They “Stole” My Information

This complaint runs around the internet like the proverbial chicken with its head cut off. But it’s worth noting what can be stolen and what cannot as well as what can be copyrighted and what cannot.

Facts cannot be copyrighted. I may spend a small fortune to discover that Johann George Trautvetter who was born in 1798 in Bad Salzungen, Germany, was the son of Erasmus Trautvetter. I can’t copyright that fact. If I write a five paragraph proof argument to establish it, those five paragraphs are subject to my copyright. The fact that Johann George was the son of Erasmus is not something I can copyright.

I can spend a slighter larger fortune documenting the children and grandchildren of Erasmus Trautvetter and then put that information on the internet. Those relationships, dates of birth, death, and marriage, are not copyrightable. They are not “my” information. Others can use it and not cite me, not give me credit, ask my permission, kiss my feet, etc. A lengthy narrative about Erasmus’ descendants with extra information and a dose of my literary whit? That is copyrightable and is “mine.” The general family structure is not.

If you are going to be outraged because someone uses “your” information without crediting you, there is one way to prevent that from happening completely:

don’t put it on the internet.

Remember: specific facts are different than longer written narratives. Those narratives are copyrighted. How practical it is to initiate a copyright infringement lawsuit is another matter entirely.

How you feel about someone “using” what you’ve put online is up to you. Just don’t be surprised if it happens.

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6 thoughts on “They “Stole” My Information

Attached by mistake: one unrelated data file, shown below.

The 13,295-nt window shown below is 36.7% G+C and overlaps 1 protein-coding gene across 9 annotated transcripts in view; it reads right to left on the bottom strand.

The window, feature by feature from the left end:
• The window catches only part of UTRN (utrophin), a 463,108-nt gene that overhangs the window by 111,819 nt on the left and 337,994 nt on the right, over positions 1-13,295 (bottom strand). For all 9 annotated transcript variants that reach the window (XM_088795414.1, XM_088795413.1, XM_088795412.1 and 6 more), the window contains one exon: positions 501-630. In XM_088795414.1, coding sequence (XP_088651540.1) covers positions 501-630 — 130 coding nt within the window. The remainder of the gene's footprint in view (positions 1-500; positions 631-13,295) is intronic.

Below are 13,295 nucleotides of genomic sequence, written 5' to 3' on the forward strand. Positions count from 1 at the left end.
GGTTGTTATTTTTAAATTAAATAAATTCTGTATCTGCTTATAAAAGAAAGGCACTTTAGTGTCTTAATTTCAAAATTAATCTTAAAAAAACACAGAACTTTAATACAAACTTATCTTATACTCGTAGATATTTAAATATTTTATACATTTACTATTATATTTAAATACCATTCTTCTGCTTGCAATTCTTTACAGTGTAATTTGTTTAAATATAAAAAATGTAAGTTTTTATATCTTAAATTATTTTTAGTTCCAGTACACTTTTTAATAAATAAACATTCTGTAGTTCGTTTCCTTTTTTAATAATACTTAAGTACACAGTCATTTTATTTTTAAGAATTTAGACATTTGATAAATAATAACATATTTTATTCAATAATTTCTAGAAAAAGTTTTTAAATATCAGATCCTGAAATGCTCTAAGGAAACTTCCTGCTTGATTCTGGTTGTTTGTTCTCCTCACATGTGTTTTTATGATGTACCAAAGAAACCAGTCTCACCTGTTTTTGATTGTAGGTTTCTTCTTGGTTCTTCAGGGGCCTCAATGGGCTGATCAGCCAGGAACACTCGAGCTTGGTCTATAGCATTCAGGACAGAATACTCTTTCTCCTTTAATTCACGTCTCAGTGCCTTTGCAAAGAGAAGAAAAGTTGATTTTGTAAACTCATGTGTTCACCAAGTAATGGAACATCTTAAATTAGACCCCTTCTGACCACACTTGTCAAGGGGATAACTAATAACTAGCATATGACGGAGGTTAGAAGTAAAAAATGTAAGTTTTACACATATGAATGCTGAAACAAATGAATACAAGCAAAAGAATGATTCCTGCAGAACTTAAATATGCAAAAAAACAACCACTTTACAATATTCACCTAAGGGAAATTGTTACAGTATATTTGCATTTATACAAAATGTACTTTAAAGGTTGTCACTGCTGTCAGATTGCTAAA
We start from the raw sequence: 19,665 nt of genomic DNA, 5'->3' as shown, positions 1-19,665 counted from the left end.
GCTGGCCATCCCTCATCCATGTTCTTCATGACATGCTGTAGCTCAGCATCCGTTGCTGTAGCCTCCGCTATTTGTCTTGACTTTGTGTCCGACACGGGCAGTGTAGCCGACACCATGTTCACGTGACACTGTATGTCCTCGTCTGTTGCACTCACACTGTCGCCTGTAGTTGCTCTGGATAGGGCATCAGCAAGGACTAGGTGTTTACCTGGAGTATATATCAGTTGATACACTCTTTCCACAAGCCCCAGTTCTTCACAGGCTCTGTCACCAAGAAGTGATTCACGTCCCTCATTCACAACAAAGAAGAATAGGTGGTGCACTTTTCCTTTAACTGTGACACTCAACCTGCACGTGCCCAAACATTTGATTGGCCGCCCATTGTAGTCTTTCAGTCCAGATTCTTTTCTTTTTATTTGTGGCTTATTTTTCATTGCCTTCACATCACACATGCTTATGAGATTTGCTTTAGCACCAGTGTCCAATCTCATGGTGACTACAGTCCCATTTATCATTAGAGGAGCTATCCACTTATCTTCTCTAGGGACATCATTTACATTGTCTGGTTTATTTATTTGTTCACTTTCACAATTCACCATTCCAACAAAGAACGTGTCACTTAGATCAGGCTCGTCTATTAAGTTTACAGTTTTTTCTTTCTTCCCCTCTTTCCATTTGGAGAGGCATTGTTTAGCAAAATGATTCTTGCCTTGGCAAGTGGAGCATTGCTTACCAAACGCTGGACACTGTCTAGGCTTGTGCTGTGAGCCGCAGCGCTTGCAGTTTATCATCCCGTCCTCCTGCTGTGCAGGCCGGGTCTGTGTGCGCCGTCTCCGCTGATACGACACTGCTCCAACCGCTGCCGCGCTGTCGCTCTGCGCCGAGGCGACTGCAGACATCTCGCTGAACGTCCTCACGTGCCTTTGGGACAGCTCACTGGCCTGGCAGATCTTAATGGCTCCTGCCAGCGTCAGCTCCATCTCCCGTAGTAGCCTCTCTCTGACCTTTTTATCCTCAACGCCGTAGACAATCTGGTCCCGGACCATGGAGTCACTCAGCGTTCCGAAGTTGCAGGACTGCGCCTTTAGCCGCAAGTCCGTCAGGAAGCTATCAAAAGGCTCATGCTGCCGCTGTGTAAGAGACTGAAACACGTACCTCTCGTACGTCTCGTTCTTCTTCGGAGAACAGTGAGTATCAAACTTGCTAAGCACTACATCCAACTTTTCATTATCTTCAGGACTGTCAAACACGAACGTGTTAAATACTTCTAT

1. Yes. And, after all, who would bother to “steal” your stuff about your family? Your own relatives. If they had any manners, they would give you credit for it and send you a message to congratulate you on the work.

    • “If they had any manners,” seems to be the problem. Yesterday I found a tree who has moved/copied the entire pages of 2 generations EXCEPT for MY line. All the siblings were there. Both parents and all grandparents were there. My gggrandmother was not. Help yourself to all my work but don’t include my family. This was a brick wall project for my entire family since before 1978. At that time the next generation was trying to solve it for her aunt who was going to celebrate her 105th birthday soon. Someone in my family has been looking for a LONG time. All I can hope is that anyone else searching will find that I have those same people in my tree plus a few more. And I hope the extra documents that other person added will be checked for accuracy and not used again. Just because the name is the same…

    • I am the only person left in my Dad’s family. The closest kin I have is 3rd or 4th cousin blank removed. I don’t know them and they don’t know me. So if it helps them fill out their tree go for it who knows maybe i will run into their tree one of this days and get info from them.

      Dee

    • I do my family tree for 2 of my grand children none of the rest are interested. The only thing that i can hope is that it will help someone else or when my greats and great greats get old enough they will be interested then i will show them the tree and hope they will add to it.

  2. BONNIE MADSEN says:

    I don’t mind that people see my tree and copy info onto theirs, but what bothers me is that people do that without really double checking to how it fits into “their” tree, they just copy info they find on other people’s trees and figure “ok, that’s good.” I have found people’s trees that have Agnes Jane Bingham along with the rest of the family. The rest of the family is fairly accurate, but there is no “Bingham” anywhere that I’ve ever found. Don’t know where it came from other than it showed up in someone’s tree and someone else copied it to their tree without checking for accuracy. Agnes Jane was a Campbell and my 2x gr-grandmother, so believe me, I know she wasn’t a Bingham.

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